Clements' Marketplace | 2575 East Main Road, Portsmouth | 401.683.0180 |

Best reruns
Bargain shopping and Bristol may sound oxymoronic, but one can score at SECOND HELPING CONSIGNMENTS. Owner Mary Tabor opened the shop three years ago and East Bay locals embraced the small storefront chock-full of furniture, kitchen equipment, and the usual barrage of bargains in every nook (Tabor expanded last year). It may not be a day at IKEA, but at least Second Helpings is pickier than the typical consignment shop — no schlock allowed here. For those looking to flip some stuff, Second Helpings gets 60 percent and consignees may bring up to 25 items per visit.

Second Helping Consignments | 32 Gooding Avenue, Bristol | 401.396.9600 |

Best supply source for expatriates
We’ve long suspected that coffee milk remains in your system for years, and medical studies will undoubtedly find that it does in fact alter DNA. We don’t yet know whether it’s addictive, because no one who likes it has stopped drinking it long enough to go into withdrawal. For domestic consumption or export to former Rhode Islanders, ONLY IN RHODE ISLAND will supply gift baskets containing such items as Newport Creamery’s Wicked Good hot fudge sauce, and Olneyville NY System hot wiener sauce mix. Of course they have books, ranging from Don Bosquet’s cartoons to H.P Lovecraft’s scary stories, but edibles are the mainstay. Hard-to-find items include Rhode Island Seafood chopped quahogs, the Black Pearl clam chowder and — who knew? — Kenyon’s solar-evaporated sea salt.

Only in Rhode Island | Long Wharf Mall, Newport, 401.846.5006 | 297 Thayer Street, Providence, 401.276.0600 |

Best source for hydrometers
Don’t just bring a six-pack to dinner, bring a baggie of Kent Golding, Fuggle, or German Hallertau leaf hops from VINE & HOPS and you can start your host on an obsession that will last a lifetime. You might throw in a grain-grinder and a bag of Weyermann malt to make sure he’s hooked. Don’t worry about the revenuers — the Federal Bureau of Alcohol, Tobacco, and Firearms will let you brew up to 200 gallons of beer per family per year before they take an ax to your door. The home brewing store will also outfit you with wine-making paraphernalia, but you have a much better chance of avoiding the look, after a sip, that says, “Why in the world did you bother?” if you stick to making beer.

Vine & Hops | 549 Tower Hill Road, North Kingstown | 401.667.2848 |

Best reason to love goats
Goat’s milk has long been suggested for those with an allergy to cow’s milk. And the French have hooked us on chevre-type cheeses. But who knew that goat’s milk makes a gentle, moisturizing soap? The folks at EMERALD FOREST FARMSTEAD, apparently. This small family farm has combined their love of raising goats — Nubian and Sable Saanen — with their dedication to organic farming and natural products. They pasteurize the goat’s milk and then combine it with coconut, palm, and olive oils in a cold press process to create soap. Essential oils and fragrance oils are added for scent, grains and spices for texture and exfoliating properties. Each four-ounce bar contains approximately one ounce of goat’s milk. Along with unscented, you can order almond/honey/oatmeal, lavender, sweet orange spice (sprinkled with paprika), cucumber/melon, or cinnamon/oatmeal. The soaps are molded into different shapes (lavender is a heart, cinnamon/oatmeal a quartet of bubbles), and they are terrific for sensitive skin.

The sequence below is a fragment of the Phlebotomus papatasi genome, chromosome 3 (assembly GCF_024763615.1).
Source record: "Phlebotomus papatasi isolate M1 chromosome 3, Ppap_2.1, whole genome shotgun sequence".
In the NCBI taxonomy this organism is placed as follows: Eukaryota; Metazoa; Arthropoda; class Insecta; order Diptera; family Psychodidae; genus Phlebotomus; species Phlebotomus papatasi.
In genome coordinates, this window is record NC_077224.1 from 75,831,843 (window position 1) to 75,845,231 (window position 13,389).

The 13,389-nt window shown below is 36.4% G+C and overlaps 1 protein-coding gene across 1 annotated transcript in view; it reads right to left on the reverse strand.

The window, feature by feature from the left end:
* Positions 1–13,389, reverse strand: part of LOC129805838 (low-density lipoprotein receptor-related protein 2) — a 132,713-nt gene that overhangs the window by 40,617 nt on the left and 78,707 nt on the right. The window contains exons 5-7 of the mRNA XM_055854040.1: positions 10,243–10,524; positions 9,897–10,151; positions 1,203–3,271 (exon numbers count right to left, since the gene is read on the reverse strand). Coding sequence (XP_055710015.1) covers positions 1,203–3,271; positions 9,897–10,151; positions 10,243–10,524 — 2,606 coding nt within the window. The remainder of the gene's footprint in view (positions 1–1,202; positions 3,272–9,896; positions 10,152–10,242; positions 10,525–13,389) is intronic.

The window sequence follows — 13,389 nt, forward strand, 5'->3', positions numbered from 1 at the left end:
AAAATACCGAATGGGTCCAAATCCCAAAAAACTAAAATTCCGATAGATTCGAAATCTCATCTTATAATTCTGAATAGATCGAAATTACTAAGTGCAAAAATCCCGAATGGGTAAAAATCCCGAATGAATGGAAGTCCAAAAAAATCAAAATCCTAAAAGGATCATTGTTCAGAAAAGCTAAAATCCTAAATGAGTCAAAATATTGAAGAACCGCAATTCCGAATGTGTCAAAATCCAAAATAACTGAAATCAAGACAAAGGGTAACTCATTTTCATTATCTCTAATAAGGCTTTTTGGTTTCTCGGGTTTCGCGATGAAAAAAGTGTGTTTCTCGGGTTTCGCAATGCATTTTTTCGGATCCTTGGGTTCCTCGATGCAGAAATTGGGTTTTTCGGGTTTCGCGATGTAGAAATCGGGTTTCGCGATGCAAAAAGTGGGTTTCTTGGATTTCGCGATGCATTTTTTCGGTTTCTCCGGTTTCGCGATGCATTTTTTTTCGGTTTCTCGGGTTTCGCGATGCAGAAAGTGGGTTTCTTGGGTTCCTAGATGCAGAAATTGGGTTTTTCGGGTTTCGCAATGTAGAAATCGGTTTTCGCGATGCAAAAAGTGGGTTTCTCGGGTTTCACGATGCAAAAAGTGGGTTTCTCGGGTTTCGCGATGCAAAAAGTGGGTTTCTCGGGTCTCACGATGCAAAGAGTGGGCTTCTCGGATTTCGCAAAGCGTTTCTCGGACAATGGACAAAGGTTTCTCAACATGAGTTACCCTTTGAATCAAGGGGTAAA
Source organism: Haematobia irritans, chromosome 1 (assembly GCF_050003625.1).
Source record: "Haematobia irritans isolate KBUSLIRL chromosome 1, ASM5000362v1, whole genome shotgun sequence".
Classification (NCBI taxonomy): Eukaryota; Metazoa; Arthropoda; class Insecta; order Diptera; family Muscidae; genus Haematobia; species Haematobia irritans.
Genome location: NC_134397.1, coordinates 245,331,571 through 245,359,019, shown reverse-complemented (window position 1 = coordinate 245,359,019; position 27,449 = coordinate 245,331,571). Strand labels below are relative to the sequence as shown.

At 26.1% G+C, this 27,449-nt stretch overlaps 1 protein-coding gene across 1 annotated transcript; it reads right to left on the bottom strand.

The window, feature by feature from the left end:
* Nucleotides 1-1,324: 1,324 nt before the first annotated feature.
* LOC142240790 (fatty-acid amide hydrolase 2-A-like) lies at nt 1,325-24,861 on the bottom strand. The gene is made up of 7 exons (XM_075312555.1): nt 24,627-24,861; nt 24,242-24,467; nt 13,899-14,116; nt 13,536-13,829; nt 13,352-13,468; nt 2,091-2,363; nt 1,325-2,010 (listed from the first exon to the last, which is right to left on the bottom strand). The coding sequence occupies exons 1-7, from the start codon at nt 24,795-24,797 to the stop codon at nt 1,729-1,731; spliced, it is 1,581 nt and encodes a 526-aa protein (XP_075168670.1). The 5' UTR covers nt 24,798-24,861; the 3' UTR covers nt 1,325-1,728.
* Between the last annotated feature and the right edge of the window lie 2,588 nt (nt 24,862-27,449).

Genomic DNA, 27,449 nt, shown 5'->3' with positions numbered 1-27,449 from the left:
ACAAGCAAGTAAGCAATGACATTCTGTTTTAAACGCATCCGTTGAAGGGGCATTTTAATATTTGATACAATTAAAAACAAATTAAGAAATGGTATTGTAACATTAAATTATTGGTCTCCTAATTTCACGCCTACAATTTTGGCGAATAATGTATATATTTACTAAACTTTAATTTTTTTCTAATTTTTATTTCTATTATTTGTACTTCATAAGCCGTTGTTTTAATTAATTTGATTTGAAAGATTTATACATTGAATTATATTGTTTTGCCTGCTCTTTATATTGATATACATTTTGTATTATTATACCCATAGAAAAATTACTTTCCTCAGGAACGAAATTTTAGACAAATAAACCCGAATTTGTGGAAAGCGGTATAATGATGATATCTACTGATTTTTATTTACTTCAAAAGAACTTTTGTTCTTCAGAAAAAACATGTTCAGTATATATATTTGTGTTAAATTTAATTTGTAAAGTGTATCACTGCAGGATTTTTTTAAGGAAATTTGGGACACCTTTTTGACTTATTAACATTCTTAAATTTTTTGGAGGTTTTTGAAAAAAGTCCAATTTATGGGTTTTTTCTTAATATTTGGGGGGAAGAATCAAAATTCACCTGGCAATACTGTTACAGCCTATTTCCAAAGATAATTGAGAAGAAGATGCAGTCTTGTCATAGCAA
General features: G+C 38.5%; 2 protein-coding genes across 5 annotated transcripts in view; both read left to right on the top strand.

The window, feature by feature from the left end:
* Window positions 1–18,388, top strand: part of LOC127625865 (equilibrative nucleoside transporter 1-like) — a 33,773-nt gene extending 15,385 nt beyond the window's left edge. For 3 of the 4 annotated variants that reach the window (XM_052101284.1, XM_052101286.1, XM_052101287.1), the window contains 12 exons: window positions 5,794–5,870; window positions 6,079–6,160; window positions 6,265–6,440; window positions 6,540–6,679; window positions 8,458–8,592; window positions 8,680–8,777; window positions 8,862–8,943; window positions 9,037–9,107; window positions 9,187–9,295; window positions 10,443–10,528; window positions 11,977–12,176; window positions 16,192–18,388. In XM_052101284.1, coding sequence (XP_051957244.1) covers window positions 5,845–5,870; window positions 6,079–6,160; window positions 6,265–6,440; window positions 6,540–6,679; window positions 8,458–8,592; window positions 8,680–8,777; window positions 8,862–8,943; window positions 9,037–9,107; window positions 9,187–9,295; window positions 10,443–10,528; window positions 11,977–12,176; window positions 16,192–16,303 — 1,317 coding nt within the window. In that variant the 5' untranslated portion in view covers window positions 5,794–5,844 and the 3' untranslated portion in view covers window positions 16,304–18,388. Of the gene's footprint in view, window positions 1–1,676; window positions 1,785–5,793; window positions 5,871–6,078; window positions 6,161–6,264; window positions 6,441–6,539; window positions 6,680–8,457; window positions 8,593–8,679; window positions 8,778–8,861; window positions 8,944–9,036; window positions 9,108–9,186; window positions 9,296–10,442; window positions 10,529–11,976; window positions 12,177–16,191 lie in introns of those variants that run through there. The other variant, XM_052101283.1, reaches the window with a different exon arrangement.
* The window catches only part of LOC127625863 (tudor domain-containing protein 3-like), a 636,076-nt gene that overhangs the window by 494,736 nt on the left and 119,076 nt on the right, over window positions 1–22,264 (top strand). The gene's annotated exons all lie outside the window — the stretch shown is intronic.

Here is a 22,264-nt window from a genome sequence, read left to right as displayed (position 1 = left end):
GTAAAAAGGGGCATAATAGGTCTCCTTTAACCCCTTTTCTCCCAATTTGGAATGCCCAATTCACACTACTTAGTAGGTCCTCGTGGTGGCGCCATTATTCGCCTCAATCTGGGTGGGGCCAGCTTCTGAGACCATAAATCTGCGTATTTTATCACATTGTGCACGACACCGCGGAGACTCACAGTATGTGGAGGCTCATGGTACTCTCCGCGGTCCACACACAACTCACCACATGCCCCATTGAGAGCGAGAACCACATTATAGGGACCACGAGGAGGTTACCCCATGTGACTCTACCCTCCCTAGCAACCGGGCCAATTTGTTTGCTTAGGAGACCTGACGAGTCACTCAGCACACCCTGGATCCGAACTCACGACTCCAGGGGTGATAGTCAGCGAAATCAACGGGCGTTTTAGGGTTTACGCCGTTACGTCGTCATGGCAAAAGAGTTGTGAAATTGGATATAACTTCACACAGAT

Emerald Forest Farmstead | Liberty Hill Road, West Greenwich | 401.397.7252 |

Best conscienntious shopping
If you have a passion for folk art and the crafts of indigenous peoples, you probably also ask yourself: are the people who make these items earning a living wage? Susan Letendre has founded SEVEN STORY MARKET because she asked the same questions of vendors in Guatemala, where she has traveled to collect intricately beaded bracelets and necklaces, delicately woven scarves, magically crafted puzzle boxes in the shape of animals, and heavy weavings for purses and pillow coverings, among other products. Letendre not only met the certified Fair Trade designers and retailers but she visited the workshops to meet the women with back-strap looms or the men with wood-turning tools. She brings the stories behind these objects to any home gathering of up to 10 people. And she’ll even help you solve the puzzle boxes — made from sustainable woods.

Seven Story Market | 16 Mill Pond Road, North Kingstown | 401.268.9810 |

Best pen as heirloom
Many relatives leave their jewelry, antique furniture, artwork, and the like to their descendants. You could leave them a writing instrument. Not that you’re a skinflint — just that the hand-turned wood pens made by Jim McGrath at HEMLOCK BROOK WOODWORKING are, indeed, works of art that will last you long enough to hand them down. (Replacement inserts are available at Staples or, for the rollerball, from an online source.) At McGrath’s studio or during a virtual tour, you can check out the woods, designs, and styles of pens. He also produces chrome-plated bottle stoppers with wooden knobs, Victorian-looking Christmas ornaments, and hand-turned bowls — he will customize size and wood choice (maple, birch, oak, pine, black walnut, cherry, pear, and apple). Wanting to pass on his craft as well as his pens, McGrath teaches basic to advanced pen turning and basic to intermediate bowl turning, supplying his own tools, lathes, and materials, unless you have your own equipment.

Hemlock Brook Woodworking | 70 Mill Road, Foster | 401.647.0684 |